"He belonged to a walled city of the fifteenth century, a city of narrow, cobbled streets, and thin spires, where the inhabitants wore pointed shoes and worsted hose. His face was arresting, sensitive, medieval in some strange inexplicable way, and I was reminded of a portrait seen in a gallery."
The unnamed narrator of Rebecca is working as a lady's companion in Monte Carlo when she meets the brooding, recently widowed Maxim de Winter. Swept off her feet by his quick proposal, she returns with him to Manderly, an impressive estate on the Cornish coast. But at Manderly, traces of the former Mrs de Winter, Rebecca, seems to be everywhere and she struggles to make an impression of her own. When she goes for a walk in the rain, it's Rebecca's coat that is given to her and she has to live to Rebecca's schedule but above all, the forbidding housekeeper Mrs Danvers seems unwilling to let the ghost of Rebecca lie.
I just loved everything about Rebecca.
It was the book chosen for me by the Classics Club spin
, and it came from my 'books I am neutral about' list. Having read the book, I'm now definitely no longer neutral towards it! I loved the gothic atmosphere, the mystery elements that kept me guessing, the ambiguity of the character of Rebecca and the way things were left sufficiently open at the end that I'm still not sure whether to love or hate Rebecca, myself.
But what I loved most of all was the characterisation of the narrator. Part of the effectiveness of the mystery is that she suffers with chronic low self-esteem that forces her to put a reading on events that may or may not be the truth. She's utterly unreliable as a narrator but her journey towards becoming more confident and towards throwing off the shackles of distorted thinking / anxiety, was written wonderfully by du Maurier. As someone who tends towards the anxious side of things myself, I could complete relate to the narrator and the obstacles she kept putting in her own path. I was expecting the gothic elements and the mystery, but I wasn't expecting how much insight into human character there was in the story;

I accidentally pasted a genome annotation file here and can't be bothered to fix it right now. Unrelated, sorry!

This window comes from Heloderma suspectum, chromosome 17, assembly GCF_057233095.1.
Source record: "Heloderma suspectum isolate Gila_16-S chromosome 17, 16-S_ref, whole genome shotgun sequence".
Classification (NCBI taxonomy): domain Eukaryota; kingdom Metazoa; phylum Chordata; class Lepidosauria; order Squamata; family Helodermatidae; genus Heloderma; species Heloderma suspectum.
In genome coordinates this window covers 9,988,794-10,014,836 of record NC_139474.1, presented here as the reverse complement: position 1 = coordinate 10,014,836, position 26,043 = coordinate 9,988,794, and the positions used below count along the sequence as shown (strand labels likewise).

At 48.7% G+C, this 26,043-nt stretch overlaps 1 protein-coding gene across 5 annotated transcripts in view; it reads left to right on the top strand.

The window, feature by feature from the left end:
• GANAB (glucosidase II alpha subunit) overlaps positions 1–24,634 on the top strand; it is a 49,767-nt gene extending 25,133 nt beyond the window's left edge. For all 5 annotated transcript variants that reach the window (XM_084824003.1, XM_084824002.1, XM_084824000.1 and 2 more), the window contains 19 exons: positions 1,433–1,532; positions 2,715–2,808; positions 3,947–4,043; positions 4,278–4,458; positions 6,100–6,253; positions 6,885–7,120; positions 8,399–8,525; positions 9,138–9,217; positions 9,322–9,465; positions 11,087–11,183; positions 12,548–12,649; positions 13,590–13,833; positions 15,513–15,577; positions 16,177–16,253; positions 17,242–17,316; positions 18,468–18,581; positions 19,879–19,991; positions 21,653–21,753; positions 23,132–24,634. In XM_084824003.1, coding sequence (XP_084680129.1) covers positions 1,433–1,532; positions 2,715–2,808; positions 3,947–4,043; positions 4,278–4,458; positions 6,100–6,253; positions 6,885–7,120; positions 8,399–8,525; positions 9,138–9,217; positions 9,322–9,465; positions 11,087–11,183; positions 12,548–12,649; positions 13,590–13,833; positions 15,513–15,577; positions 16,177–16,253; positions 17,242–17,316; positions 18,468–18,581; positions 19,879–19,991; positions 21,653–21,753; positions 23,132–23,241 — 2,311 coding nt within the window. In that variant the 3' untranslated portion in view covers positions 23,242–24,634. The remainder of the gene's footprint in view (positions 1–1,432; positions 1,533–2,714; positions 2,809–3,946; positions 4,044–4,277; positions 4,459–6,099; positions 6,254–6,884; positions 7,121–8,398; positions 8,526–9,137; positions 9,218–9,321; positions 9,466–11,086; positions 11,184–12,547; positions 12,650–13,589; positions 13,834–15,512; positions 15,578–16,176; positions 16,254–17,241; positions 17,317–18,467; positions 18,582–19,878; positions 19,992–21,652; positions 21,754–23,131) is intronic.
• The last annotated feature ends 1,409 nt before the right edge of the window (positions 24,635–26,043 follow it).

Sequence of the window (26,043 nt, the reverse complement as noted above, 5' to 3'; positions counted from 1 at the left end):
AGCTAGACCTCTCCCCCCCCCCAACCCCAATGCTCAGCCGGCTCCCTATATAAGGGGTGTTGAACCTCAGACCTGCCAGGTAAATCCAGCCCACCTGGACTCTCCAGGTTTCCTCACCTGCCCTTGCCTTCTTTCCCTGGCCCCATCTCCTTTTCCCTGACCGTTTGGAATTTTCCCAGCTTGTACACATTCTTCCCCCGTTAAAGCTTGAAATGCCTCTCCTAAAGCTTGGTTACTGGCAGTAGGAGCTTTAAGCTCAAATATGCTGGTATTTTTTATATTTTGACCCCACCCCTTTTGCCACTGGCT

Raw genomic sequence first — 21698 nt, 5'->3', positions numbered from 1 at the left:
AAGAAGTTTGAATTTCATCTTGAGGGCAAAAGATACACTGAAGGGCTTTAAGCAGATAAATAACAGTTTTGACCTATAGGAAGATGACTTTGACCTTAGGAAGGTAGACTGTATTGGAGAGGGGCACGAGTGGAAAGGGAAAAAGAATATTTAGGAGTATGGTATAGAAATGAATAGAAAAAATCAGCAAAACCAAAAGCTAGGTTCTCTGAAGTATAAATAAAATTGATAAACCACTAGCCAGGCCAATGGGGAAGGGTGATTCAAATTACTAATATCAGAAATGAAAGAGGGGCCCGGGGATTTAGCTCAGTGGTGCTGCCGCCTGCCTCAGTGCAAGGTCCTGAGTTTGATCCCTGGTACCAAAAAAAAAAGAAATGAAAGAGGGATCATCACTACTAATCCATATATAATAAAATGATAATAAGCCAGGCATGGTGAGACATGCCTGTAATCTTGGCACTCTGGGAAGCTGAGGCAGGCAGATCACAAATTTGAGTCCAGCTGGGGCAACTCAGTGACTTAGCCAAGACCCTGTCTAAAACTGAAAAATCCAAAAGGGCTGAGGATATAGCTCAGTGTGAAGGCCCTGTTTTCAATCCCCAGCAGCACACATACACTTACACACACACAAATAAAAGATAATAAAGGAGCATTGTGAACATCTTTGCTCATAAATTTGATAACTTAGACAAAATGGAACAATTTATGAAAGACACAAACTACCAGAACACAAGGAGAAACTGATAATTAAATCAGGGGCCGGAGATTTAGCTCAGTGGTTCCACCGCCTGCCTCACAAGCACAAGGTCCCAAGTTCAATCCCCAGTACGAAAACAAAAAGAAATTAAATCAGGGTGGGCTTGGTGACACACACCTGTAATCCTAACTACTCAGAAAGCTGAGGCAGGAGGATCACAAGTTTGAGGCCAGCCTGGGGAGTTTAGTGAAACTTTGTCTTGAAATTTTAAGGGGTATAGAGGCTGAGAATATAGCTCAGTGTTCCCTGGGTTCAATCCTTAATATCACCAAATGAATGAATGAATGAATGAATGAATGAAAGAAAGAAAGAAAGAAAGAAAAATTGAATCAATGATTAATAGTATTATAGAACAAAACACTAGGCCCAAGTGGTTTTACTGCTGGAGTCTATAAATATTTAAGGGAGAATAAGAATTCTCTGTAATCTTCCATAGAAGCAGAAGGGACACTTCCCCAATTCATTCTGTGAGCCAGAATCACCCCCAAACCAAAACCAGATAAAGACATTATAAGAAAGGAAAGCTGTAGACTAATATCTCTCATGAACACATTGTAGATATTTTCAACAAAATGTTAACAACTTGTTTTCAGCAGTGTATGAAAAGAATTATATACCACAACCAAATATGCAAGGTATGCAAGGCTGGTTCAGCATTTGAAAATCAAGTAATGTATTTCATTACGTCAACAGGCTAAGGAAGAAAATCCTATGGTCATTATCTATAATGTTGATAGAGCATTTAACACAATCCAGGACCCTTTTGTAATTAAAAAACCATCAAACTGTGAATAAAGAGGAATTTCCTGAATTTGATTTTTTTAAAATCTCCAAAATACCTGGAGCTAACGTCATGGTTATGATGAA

"I wondered how many people there were in the world who suffered, and continued to suffer, because they could not break out from their own web of shyness and reserve, and in their blindness and folly built up a great distorted wall in front of them that hid the truth. That is what I had done. I had never had the courage to demand the truth."
Rebecca kept me guessing right until the end. I thought I had the book all figured out by the middle, but Mr de Winter's confession came as an utter shock to me, so really I didn't have a clue! I closed the book with more questions than I opened it with, which is always a good sign. The genius of the mystery lies in that none of the characters are reliable and the morality of them plays with our values. Is Rebecca before her time, straining against the rules put on women, or is she an evil harpy without human feeling?
I read this book in just two days as I simply couldn't put it down. It's become a new favourite and one I'm sure I will revisit in the future, to see if I can get any deeper into the mystery.
Source: Personal copy
First Published: 1938
My Edition: Virago Press, 2003
Score: 5 out of 5
Classics Club: Book 10 / 72